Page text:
The correct answer is that copyright lasts for lifetime + 70 because that's what's provided in the Copyright Act. And if you agreed to license works with a condition that the license terminates at death, then that's what you agreed to and that's what happens. If you don't like the license, don't do business with the licensor. This isn't rocket science, and your trotting out the Constitution--again--is just stupid. This has nothing to do with the Constitution.

     

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    Anonymous Coward, Sep 4th, 2012 @ 9:53am

    Re:

    Got it. Piracy it is then.

     

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    The eejit (profile), Sep 4th, 2012 @ 9:53am

    Re:

    However, it is an interesting dichotomy, don't you agree? That copyright agreements last longer than license agreements.

     

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    Shmerl, Sep 4th, 2012 @ 9:54am

    Re:

    To follow your line of logic, the public never agreed to any Copyright Act either. But for some reason the public has no option of "not doing business" with its enforcers.

     

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    average_joe (profile), Sep 4th, 2012 @ 9:59am

    Re: Re:

    I'm sure you and many TD regulars are pirates. You're Mike's bread and butter--his target demographic. Personally, I respect other people's rights like a grown up. You wouldn't understand.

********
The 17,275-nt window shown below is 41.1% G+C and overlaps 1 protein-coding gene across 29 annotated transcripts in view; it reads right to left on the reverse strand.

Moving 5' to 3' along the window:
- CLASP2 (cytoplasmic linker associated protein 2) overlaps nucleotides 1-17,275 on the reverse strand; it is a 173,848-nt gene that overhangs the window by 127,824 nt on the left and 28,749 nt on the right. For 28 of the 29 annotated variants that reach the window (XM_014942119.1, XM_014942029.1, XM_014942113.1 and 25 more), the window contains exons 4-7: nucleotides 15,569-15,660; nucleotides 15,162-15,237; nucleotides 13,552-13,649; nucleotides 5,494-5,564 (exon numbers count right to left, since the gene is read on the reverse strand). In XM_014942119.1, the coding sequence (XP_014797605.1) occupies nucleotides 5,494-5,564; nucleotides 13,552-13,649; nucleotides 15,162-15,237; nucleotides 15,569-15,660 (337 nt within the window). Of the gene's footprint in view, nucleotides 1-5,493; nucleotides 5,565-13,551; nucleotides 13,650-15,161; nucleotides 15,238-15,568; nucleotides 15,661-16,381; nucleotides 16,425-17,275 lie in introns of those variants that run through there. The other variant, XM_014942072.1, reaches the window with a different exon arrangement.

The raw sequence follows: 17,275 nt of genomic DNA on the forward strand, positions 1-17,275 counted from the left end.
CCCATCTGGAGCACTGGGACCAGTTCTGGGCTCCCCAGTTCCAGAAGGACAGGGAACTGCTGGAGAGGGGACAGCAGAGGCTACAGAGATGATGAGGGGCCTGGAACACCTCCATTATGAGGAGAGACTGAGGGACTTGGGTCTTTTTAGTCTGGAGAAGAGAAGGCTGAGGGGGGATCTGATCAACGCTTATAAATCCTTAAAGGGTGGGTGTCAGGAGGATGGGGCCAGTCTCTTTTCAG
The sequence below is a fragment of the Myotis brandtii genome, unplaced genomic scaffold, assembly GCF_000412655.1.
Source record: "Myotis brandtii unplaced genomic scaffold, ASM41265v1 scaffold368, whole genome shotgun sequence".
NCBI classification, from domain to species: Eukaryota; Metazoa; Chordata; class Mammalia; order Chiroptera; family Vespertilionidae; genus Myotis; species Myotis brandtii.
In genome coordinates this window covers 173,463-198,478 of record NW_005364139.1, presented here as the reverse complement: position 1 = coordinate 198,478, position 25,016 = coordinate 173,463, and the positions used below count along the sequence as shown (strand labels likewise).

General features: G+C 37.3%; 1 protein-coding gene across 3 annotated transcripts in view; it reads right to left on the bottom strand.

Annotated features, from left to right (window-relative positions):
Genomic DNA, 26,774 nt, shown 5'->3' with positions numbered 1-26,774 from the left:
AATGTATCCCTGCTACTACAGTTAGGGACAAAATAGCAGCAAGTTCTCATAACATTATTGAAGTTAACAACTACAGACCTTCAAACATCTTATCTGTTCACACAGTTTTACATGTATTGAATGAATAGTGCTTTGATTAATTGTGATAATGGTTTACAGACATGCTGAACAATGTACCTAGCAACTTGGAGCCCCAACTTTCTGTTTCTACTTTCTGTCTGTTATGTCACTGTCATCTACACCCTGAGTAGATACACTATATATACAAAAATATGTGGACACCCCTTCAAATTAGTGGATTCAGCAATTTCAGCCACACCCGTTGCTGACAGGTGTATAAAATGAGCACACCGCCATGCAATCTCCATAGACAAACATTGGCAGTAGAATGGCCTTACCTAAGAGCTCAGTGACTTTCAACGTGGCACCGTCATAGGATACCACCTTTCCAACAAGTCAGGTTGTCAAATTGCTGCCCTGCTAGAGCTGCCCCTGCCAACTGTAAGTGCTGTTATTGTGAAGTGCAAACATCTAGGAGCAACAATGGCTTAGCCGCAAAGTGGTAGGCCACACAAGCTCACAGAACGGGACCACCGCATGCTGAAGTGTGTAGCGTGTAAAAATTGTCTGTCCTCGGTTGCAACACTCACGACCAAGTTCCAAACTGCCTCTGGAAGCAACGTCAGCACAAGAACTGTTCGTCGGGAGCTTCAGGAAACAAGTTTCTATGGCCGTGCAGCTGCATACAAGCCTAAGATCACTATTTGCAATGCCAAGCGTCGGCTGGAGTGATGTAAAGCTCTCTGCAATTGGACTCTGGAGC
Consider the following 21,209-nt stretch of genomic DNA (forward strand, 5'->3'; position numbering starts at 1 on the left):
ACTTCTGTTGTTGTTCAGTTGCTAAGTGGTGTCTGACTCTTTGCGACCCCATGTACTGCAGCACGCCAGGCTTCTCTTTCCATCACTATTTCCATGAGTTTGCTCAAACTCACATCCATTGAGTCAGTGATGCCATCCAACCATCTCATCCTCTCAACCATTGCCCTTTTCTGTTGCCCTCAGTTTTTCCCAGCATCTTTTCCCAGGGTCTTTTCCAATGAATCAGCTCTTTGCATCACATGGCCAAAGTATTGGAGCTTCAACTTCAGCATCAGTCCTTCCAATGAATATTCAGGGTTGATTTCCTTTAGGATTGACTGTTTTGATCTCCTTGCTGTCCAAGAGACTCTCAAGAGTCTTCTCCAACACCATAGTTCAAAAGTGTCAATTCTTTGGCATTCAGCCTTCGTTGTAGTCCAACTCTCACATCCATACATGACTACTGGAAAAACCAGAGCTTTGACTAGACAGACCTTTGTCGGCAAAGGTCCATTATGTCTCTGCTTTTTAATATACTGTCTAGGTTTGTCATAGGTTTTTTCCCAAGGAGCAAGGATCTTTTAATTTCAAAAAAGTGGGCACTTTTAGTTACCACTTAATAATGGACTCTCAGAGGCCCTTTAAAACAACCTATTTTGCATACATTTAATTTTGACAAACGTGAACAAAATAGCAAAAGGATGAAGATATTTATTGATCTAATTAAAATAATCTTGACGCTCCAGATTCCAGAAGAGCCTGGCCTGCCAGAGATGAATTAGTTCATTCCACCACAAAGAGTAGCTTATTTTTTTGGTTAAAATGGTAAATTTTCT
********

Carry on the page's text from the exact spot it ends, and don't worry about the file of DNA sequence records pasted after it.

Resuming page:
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    Anonymous Coward, Sep 4th, 2012 @ 10:01am

    Re: Re: Re:

    Respect: It's a two-way street.

     

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    average_joe (profile), Sep 4th, 2012 @ 10:02am

    Re: Re:

    The duration of copyright is what Congress has set it to be. The duration of a contract is what the contracting parties agreed to. Two different things entirely.

     

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    Anonymous Coward, Sep 4th, 2012 @ 10:03am

    Re: Re: Re:

    You're probably right. We are Mike's bread and butter.

    People who would love to buy stuff. That's the part you don't seem to be able to get your head around.

     

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    Anonymous Coward, Sep 4th, 2012 @ 10:04am

    Re: Re: Re:

    The law is good because it's the law. Brilliant.

     

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    Shmerl, Sep 4th, 2012 @ 10:04am

    Re: Re: Re:

    The whole point was about the lack of choice (in both cases). I.e. there is no choice to get contracts for ownership which match the rulers set by the congress for the copyright.

     

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    average_joe (profile), Sep 4th, 2012 @ 10:04am

    Re: Re:

    The Copyright Act is a duly enacted statute. We live in a representative democracy. If you want a direct vote in what statutes get passed, run for office. If you don't like the terms Apple or others use, don't do business with them.

     

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    Shmerl, Sep 4th, 2012 @ 10:06am

    Re: Re: Re: